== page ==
Addi Bâ Mamadou was part of the French Resistance during World War II, who became known to the Germans as “the Black Terrorist” (Der schwarze Terrorist) because of his active role in the Resistance division operating in the Vosges in eastern France. A film is in the works on Addi Bâ’s life , with Belgian-Congolese actor Marc Zinga starring as the Resistance fighter, and Gabriel Le Bomin directing. French actress Louane Emera and and Alexandra Lamy co-star in the film, playing the women who helped hide Addi Bâ from the Germans.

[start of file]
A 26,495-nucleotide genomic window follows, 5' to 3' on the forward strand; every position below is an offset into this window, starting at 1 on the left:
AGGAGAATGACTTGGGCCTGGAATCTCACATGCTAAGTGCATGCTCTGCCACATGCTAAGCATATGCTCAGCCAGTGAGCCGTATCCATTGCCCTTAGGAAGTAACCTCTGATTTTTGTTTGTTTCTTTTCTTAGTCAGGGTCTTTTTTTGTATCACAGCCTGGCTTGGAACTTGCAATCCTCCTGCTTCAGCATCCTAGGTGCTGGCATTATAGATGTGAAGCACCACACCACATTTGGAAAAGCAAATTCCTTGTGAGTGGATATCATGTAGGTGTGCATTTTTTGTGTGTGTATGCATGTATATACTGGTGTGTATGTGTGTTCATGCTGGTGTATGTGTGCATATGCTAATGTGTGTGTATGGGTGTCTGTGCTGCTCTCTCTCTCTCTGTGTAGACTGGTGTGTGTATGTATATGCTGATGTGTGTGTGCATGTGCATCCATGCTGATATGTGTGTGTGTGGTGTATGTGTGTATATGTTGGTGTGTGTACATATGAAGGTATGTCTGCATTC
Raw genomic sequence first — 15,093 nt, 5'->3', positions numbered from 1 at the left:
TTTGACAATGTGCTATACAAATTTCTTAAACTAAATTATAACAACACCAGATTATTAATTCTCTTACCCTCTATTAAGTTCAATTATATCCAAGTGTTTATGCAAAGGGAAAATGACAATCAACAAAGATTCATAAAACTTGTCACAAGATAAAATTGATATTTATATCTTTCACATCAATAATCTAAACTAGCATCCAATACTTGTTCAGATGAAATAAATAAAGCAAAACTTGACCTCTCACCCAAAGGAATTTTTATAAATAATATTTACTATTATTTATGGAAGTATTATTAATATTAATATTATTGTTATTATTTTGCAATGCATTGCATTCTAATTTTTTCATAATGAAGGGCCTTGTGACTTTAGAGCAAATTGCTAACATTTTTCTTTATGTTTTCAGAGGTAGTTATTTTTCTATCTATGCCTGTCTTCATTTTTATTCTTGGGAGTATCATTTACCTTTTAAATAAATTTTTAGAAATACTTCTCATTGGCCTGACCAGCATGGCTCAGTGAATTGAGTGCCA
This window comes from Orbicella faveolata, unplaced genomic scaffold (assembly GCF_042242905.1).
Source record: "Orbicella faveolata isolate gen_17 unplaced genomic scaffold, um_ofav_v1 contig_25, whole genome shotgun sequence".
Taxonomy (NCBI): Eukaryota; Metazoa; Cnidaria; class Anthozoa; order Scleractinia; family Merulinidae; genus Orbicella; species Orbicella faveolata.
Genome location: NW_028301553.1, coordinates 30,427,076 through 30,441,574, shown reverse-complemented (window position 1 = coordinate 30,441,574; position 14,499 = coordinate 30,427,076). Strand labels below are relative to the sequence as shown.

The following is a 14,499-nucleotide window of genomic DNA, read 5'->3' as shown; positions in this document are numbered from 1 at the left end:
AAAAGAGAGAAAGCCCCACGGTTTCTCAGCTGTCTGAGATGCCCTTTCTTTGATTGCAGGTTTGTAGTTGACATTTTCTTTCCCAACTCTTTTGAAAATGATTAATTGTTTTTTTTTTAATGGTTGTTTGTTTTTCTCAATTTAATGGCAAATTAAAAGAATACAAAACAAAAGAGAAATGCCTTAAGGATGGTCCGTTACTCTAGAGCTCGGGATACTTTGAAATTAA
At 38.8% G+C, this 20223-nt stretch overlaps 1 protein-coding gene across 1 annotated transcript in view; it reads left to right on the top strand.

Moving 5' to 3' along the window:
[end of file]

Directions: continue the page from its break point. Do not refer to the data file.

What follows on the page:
Addi Bâ arrived in France in 1938 with the family of a colonial tax collector. He enlisted in the French army in 1939 as part of the 12th regiment of Senegalese Tirailleurs – a corps of colonial infantry in the French Army who were initially recruited from Senegal, in West Africa. During the war, Bâ was captured by the Germans, taken prisoner, in November 1943, was tortured for information but wouldn’t comply with their demands, and eventually shot dead a month later.
Sixty years later, on July 13, 2003, Addi Bâ was posthumously awarded the French Resistance Medal. The subject of various literary works that followed (both fiction and non-fiction), Addi Bâ’s name was adopted by streets in Tollaincourt (in northeastern France) and another in Langeais (in central France) in his honor.